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With the debut of CNN’s Black in America 4, there’s been an increase in mainstream discussion about the number of Black American entrepreneurs in Silicon Valley. While some critics argue that the series overlooked Black Americans’ history of achievement in technology development, there’s certainly a dire lack of minorities holding high leadership positions within the field. Worse than Black men, Black women are painstakingly absent from the limelight of the technology world, as Ursula Burns, the Chairwoman and CEO of Xerox, remains one of our only mainstream figures of hope. But there’s good news, as the 10 women below are building technology startups, brands, and consulting businesses that are changing the present and looking to reshape the future. What better way to support our sisters than to celebrate their achievements? Share this article and uplift the message that Black women in technology are already in the trenches and prepared to take the tech world by storm.

Angela Benton is the founder of Black Web Media, which serves as the publisher of the popular technology and innovation website, Black Web 2.0. After noticing an absence of discourse on the web targeted to Black Americans interested in the technology world, Benton chose to create a space for Black Americans to receive news, resources, and affirmation. More recently, she founded the New Media Entrepreneurship Conference, which aims to diversify the current Internet economy with programs like the NewMEAccelerator. Co-founded by Benton and tech entrepreneur Wayne Sutton, the Accelerator is the feature of CNN’s Black in America 4, as eight Black entrepreneurs, including Benton and Sutton, attempt to get funding and mentorship in Silicon Valley. Benton is the recipient of numerous accolades and awards, including being named as one of FastCompany’s Most Influential Women in Technology for 2010, one of Ebony Magazines’ Power 150, and Woman of Power honoree by the National Urban League. Follow Angela on Twitter @abenton and support her trailblazing endeavors!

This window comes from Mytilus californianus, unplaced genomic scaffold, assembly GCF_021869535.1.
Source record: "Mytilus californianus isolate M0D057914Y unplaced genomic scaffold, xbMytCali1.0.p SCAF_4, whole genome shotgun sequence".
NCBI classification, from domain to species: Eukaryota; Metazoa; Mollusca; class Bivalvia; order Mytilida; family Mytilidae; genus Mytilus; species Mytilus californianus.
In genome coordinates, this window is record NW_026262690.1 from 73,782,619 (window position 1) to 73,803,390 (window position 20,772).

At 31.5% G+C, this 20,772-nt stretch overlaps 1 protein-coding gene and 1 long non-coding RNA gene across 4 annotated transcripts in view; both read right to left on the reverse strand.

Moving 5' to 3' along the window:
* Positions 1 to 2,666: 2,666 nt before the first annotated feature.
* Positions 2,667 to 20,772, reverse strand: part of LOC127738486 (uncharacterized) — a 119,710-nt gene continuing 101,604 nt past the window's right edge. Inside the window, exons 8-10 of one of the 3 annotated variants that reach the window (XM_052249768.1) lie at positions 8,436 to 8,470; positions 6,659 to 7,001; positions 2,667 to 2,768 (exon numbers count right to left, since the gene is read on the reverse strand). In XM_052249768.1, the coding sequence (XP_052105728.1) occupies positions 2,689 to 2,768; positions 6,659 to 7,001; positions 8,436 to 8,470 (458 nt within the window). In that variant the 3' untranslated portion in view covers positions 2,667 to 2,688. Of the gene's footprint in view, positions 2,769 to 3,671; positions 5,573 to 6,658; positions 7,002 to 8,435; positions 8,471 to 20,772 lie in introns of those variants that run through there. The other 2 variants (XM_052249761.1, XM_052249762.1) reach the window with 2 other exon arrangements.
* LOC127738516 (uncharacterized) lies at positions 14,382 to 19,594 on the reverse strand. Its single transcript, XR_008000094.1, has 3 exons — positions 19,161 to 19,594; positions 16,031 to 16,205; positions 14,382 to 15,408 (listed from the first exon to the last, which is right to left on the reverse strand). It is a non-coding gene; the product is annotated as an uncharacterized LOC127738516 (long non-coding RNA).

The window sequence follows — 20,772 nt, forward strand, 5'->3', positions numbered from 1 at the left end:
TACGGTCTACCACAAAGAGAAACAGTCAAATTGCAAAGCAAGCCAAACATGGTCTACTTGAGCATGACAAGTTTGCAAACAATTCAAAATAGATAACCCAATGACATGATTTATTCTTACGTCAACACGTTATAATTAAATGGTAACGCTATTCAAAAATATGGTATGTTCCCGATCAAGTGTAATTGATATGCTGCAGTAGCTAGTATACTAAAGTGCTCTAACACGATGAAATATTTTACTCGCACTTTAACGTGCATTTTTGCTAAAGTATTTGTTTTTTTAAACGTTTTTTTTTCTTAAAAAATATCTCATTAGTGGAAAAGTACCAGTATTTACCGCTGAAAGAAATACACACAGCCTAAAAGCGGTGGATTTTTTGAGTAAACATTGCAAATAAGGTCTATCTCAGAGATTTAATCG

Arielle Patrice Scott and Danielle Leslie are two of the co-founders of GenJuice, an emerging content discovery platform for Generation Y. After originally launching GenJuice as a nationwide tour spreading the good news of entrepreneurship to the younger generation, the two along with their third co-founder Virgilia Kaur Singh, quickly gained attention in the technology world. Scott and Leslie are graduates of the University of California Berkley, and featured in numerous esteemed publications for their undeniable talents in new media and technology. GenJuice is currently in beta testing and open for you to give it a try. Discover it at GenJuice.com

Corvida Raven is a technology consultant and advisor to major brands on everything social media. She is the co-founder of Everything Twitter (Search and Social Award Winner), Community Catalyst for TED, and Social Media Advisor to Intel. She pens the blog, SheGeeks.net to inform readers of various social media happenings and mobile technologies. The young twenty-something has worked as a Social Media Specialist for GM’s Chevrolet Volt Unplugged Tour, along with serving as the Community Manager for FastCompany, The Standard, and ReadWriteWeb. Follow Corvida on Twitter @corvida to get the latest news and reviews of technology innovation.


Deanna “DeDe” Sutton
is a technology entrepreneur in her own right, focusing on the content demands of young women of color across the globe. If you enjoy reading Clutch or CoCo & Crème, Sutton is the founder of these two publications, which have grown to become forces on the Internet through breaking news and social commentary. With a background in marketing, Sutton understood the value of building a digital content platform for years, before bigger editorial brands hopped on the bandwagon. Now, she’s sought as an expert in the field of Black new media, securing major online advertising deals, and leading other publications to the light.

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25 Comments

  1. I love to see women, of any race, Lol. Well, that too, but in the tech industry is what I meant, nice to see black women in the industry. Too few around to make it a more balanced field.

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